But I won’t allow an injury to cloud my judgment on Johnson’s unique ability to also be game-flow proof.

Johnson is every bit as dynamic as Bell in the backfield as a receiving target. During his breakout season in 2016, Johnson averaged the second-most touches of any player, and registered just 0.3 fewer targets per game than Bell.

His yards per carry wasn’t great during 2016, but he has a nose for the end zone, with 20 touchdowns in 2016, the most of any position player.

Like Bell and Elliott, there are some drawbacks. Is he injury-prone? I know that’s not fair, but it’s a question that has to come up when considering him in 2017. And without a stable quarterback, how dynamic can that Cardinals offense be? With Bell, you’ll get a known commodity in the Steelers offense. With Johnson, he may be the only player worth owning on hist team, which can create too much focus on him from opposing defenses.

With Johnson, there is some risk. The basement is lower, but the ceiling is as high or higher than the rest of the players on this list.

4. Antonio Brown, WR, Pittsburgh Steelers

Brown represents pretty much the only wide receiver who I value on a consistent basis.

He’s a machine in targets. He’s a machine in catching touchdowns. And he’s going to be at the top of pile at the end of the season among fantasy wide receivers.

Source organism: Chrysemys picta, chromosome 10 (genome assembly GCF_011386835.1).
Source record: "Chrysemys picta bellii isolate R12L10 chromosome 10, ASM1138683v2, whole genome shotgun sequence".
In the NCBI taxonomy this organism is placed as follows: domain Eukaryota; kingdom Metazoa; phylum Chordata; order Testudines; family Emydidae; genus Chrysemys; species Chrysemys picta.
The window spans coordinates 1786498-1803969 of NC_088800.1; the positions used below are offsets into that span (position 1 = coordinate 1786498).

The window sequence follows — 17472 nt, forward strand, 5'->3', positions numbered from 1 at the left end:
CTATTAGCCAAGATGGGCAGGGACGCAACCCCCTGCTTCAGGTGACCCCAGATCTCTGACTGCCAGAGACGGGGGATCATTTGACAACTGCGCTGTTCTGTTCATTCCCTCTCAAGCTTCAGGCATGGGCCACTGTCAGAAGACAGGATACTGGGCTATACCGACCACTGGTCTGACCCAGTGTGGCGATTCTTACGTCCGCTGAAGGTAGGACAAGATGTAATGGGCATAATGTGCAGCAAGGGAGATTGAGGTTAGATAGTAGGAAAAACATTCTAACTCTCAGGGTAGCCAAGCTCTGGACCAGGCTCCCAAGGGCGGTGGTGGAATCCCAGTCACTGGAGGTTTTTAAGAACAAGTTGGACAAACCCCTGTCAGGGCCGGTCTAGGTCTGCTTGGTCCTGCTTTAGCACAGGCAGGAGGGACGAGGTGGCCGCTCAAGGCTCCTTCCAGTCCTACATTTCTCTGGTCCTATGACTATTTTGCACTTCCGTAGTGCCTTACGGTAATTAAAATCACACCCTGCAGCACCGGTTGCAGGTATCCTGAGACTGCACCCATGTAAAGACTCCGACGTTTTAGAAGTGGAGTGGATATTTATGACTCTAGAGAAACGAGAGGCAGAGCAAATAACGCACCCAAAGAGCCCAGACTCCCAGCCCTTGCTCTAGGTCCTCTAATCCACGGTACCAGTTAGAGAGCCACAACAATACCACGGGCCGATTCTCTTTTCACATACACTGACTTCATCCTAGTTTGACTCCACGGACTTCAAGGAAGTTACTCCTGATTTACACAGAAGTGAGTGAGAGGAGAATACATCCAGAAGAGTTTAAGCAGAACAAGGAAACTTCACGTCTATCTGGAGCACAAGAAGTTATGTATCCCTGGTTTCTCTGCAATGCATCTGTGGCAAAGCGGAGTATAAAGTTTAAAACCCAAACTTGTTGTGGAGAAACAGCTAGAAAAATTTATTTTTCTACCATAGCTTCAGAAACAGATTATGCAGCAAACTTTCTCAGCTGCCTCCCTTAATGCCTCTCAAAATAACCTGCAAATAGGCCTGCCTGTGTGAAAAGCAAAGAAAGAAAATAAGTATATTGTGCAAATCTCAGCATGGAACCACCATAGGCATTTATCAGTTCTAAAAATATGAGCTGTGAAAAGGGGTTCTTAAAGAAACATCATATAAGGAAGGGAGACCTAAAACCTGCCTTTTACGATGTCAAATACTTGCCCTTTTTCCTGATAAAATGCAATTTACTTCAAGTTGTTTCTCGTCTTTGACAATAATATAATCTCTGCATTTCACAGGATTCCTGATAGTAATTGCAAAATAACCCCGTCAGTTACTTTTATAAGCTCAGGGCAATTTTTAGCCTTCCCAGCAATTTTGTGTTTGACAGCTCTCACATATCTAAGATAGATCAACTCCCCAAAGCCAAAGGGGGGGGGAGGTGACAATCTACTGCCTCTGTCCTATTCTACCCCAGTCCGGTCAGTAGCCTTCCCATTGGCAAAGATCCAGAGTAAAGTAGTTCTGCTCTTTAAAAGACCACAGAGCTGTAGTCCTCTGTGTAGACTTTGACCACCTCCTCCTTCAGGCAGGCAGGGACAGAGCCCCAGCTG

He’s just always consistent. And had it not been for an injury at the end of 2017, he would have easily led all receivers in fantasy points.

The biggest drawbacks to Brown, though, is that the wide receiver position has been devalued in recent years. You can find wide receivers on the waiver wire, and while Brown is better and more consistent than any other wide receiver, there are a handful of running backs who outscore him.

But the running back pool actually may be a bit deeper in 2018, so using a high draft pick on Brown may be warranted, as long as you invest in running backs in the next two picks.

5. Todd Gurley, RB, Los Angeles Rams

Doesn’t it just feel like you’re going to get some regression?

I had a similar feeling with Adrian Peterson a few years ago when he was injured early in the season. He was ranked in the top-three in fantasy football, but there was just something about that season that didn’t feel right.

I have that same feeling with Gurley in 2018.

He had some monster efforts in 2017. He basically won me a fantasy football championship. But there were games sandwiched in the middle where he was fairly average.

And I’m still not so sure how good he is out of the backfield as a receiver. His yards per target were ridiculous in 2017. He averaged 5.8 targets per game and averaged a little more than nine yards per target.

In the history of the NFL, only five players have averaged more than nine yards per target during a career.

So I don’t anticipate that will continue. The yardage should go down and the NFL is a tricky league, where innovative offenses usually have a difficult time in year two. Defensive coordinators will catch up to Sean McVay, which could have a devastating effect on Gurley.

Leave a comment

Your email address will not be published. Required fields are marked *